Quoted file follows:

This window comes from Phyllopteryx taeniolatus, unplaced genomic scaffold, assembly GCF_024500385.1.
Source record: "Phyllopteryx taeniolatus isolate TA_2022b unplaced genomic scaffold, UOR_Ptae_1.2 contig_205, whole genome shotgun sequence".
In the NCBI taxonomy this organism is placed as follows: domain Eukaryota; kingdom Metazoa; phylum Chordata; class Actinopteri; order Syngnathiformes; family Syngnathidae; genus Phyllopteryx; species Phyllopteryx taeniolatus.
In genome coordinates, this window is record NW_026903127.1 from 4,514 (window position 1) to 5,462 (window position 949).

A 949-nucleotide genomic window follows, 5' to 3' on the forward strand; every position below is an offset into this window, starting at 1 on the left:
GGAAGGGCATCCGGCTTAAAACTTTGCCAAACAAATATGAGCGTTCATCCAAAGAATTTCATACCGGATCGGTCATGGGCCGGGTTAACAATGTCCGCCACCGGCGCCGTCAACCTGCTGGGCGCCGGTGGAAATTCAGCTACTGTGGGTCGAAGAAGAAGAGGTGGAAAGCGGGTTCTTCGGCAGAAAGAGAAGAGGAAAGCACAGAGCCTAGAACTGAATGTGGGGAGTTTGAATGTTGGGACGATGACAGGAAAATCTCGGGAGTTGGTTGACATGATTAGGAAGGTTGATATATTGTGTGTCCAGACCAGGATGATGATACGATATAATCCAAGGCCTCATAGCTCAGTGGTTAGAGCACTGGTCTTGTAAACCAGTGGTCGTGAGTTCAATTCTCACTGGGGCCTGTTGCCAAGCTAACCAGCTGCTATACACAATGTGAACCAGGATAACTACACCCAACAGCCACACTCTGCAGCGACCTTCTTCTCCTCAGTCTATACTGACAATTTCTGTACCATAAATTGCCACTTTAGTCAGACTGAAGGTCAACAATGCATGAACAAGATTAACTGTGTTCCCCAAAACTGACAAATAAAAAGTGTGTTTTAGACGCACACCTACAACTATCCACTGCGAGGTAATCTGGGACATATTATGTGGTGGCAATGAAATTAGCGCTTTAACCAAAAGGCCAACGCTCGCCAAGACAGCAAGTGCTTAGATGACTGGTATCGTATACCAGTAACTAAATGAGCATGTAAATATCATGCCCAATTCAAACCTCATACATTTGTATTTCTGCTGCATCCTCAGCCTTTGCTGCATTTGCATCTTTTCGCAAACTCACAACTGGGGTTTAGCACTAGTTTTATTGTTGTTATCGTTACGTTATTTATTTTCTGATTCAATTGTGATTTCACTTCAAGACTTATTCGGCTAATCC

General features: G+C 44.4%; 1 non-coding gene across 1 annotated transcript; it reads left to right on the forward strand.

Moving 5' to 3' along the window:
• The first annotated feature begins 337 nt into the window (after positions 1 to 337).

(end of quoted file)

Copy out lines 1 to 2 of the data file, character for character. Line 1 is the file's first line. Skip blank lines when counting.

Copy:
This window comes from Phyllopteryx taeniolatus, unplaced genomic scaffold, assembly GCF_024500385.1.
Source record: "Phyllopteryx taeniolatus isolate TA_2022b unplaced genomic scaffold, UOR_Ptae_1.2 contig_205, whole genome shotgun sequence".